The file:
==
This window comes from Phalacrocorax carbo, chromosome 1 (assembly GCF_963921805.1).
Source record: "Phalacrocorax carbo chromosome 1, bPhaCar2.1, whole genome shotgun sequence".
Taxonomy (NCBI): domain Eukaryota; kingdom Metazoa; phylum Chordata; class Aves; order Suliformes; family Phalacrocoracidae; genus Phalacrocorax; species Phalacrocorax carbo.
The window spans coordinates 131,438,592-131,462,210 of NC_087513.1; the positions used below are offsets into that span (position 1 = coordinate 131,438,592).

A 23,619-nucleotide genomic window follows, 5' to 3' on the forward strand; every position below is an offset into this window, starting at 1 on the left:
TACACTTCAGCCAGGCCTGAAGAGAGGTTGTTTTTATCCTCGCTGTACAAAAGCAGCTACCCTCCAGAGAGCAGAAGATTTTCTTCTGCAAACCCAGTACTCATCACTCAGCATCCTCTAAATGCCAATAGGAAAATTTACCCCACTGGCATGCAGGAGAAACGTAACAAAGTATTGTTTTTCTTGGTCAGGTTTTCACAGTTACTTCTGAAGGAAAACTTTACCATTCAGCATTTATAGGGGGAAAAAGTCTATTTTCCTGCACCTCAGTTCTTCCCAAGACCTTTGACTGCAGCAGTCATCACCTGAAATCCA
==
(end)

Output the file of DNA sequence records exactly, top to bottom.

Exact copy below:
This window comes from Phalacrocorax carbo, chromosome 1 (assembly GCF_963921805.1).
Source record: "Phalacrocorax carbo chromosome 1, bPhaCar2.1, whole genome shotgun sequence".
Taxonomy (NCBI): domain Eukaryota; kingdom Metazoa; phylum Chordata; class Aves; order Suliformes; family Phalacrocoracidae; genus Phalacrocorax; species Phalacrocorax carbo.
The window spans coordinates 131,438,592-131,462,210 of NC_087513.1; the positions used below are offsets into that span (position 1 = coordinate 131,438,592).

A 23,619-nucleotide genomic window follows, 5' to 3' on the forward strand; every position below is an offset into this window, starting at 1 on the left:
TACACTTCAGCCAGGCCTGAAGAGAGGTTGTTTTTATCCTCGCTGTACAAAAGCAGCTACCCTCCAGAGAGCAGAAGATTTTCTTCTGCAAACCCAGTACTCATCACTCAGCATCCTCTAAATGCCAATAGGAAAATTTACCCCACTGGCATGCAGGAGAAACGTAACAAAGTATTGTTTTTCTTGGTCAGGTTTTCACAGTTACTTCTGAAGGAAAACTTTACCATTCAGCATTTATAGGGGGAAAAAGTCTATTTTCCTGCACCTCAGTTCTTCCCAAGACCTTTGACTGCAGCAGTCATCACCTGAAATCCA